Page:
• Successfully produce a complete module regarding disaster management and the use of the NOAH website and mobile applications
  • Launch a Facebook page of DOST- Project NOAH on May 13, 2014 including infographics on the use of the website, posts on extreme weather advisories, news articles, and other items related to project
  • Produce print brochures, on top of videos and infographic materials, as part of its public relations efforts
  • Conduct Information, Education and Communication (IEC) campaigns to promote the use of the NOAH website and its related mobile applications

Project NOAH website utilized by end-users during IEC campaigns

Landslide Hazard Mapping

The Landslide team sought to apply the best practices in landslide hazard identification throughout the international science community to the Philippines. Using high-resolution elevation maps and available satellite data, the team was able to start a robust landslide inventory (2002 – present) and simulate landslide susceptible areas, taking into consideration the different factors causing them. The landslide simulations or numerical models were separately ran at a national scale for rain-induced landslides, structurally-controlled landslides and the recognition of alluvial fans where perilous debris flows may occur. Rain-induced landslides are expectedly common given the amount of rain and number of tropical cyclones passing through the Philippines.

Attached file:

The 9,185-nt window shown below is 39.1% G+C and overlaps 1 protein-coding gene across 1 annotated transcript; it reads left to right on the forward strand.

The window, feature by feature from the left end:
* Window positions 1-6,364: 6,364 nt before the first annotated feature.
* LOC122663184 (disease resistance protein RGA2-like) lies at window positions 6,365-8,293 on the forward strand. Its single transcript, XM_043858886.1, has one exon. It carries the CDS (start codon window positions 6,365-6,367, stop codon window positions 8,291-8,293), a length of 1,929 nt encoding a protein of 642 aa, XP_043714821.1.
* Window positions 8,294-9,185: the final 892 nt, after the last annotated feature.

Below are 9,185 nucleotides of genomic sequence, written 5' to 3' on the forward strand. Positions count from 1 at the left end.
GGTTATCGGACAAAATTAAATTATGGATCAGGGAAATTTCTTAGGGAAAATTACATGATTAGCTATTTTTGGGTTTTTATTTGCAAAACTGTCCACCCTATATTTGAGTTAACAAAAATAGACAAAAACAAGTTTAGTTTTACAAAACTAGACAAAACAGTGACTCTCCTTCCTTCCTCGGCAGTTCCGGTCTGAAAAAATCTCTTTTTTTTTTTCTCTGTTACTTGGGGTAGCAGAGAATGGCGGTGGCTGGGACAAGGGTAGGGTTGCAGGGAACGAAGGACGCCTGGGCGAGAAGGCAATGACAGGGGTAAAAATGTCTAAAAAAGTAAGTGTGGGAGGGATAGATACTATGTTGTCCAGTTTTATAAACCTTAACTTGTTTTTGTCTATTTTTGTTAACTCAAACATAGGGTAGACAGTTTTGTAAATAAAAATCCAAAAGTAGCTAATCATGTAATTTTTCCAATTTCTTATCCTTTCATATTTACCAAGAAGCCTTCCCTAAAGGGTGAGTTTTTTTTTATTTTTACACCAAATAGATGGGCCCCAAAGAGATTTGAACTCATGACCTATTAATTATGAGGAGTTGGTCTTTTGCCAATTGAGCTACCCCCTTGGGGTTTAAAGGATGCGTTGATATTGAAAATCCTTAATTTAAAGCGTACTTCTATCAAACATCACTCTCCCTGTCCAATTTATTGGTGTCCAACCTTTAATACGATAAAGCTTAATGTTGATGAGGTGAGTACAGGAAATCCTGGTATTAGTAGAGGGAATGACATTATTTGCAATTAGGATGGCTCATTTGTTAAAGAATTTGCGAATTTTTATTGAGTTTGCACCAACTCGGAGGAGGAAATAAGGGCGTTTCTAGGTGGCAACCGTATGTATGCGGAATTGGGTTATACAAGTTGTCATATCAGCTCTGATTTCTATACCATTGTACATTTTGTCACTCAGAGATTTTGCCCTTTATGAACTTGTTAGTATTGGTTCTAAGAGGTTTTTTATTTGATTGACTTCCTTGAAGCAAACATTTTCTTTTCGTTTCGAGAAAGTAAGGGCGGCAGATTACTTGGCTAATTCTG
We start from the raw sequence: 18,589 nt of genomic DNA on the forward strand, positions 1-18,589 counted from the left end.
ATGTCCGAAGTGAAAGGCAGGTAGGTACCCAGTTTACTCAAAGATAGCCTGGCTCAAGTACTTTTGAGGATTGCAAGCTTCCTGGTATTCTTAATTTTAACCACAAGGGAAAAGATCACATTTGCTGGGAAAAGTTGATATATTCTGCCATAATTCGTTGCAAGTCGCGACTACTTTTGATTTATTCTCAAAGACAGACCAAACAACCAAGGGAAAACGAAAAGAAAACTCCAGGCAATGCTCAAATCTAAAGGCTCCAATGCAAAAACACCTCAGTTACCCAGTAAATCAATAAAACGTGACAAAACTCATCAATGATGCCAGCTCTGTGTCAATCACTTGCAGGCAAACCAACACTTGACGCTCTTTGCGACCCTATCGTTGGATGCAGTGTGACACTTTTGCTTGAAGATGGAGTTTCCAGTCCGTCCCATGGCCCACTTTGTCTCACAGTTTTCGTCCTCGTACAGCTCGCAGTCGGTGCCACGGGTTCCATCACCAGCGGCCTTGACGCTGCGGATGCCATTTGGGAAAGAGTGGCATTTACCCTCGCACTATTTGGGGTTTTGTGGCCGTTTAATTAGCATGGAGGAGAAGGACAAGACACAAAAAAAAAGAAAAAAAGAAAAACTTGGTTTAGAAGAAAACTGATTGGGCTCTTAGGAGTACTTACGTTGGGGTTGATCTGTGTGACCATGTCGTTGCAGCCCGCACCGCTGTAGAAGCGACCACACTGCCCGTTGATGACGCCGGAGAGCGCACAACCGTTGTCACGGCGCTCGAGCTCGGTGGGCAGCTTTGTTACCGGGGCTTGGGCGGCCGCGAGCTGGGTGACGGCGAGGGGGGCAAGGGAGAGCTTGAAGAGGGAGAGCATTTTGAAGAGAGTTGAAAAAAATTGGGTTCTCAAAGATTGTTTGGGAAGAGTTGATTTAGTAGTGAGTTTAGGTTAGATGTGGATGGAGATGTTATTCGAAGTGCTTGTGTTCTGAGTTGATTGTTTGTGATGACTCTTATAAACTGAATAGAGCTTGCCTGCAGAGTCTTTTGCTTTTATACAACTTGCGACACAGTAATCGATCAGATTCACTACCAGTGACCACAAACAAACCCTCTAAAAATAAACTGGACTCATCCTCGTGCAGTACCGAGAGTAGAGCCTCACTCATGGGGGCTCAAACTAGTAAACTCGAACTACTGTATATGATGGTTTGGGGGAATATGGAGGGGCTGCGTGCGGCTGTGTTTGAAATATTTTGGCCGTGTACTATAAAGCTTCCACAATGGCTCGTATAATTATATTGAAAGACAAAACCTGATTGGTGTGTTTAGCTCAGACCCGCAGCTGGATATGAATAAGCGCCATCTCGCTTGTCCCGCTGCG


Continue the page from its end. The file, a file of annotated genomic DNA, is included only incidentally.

Structural landslides, compared to rain-induced landslides, are deep-seated and are usually more massive like the 2006 Guinsaugon landslide in Southern Leyte. Debris Flows are fast-moving slurries of water, soil, rocks and other materials, the most popular of which happened in 2012 in New Bataan, Compostela Valley where a town located near an alluvial fan was buried under enormous boulders, killing more than 500 people. Within the three years of the program, the Landslide mapping project has accomplished the following:

  • Created models for simulating landslide hazards for all landslide types
  • Provided a synthesized landslide hazard map of rain-induced and structurally-controlled hazards of all the 82 provinces now uploaded in the Project NOAH website as “Unstable Slopes” for the landslide source and “Landslide Hazard” for the included affected areas of runoffs
  • Initiated a landslide inventory system for the whole country
  • Automated detection of all alluvial fans in the Philippines
  • Created a landslide hazard Atlas for each of the 82 Philippine provinces
Landslide Component

Landslide Hazard Map of Benguet

Storm Surge Inundation Mapping

The Storm Surge hazard mapping component identified, quantified and mapped the storm surge threat to the entire Philippine coastline. Also, the integration of the storm surge inundation maps to the Project NOAH website and mobile applications was realized during the implementation of the project.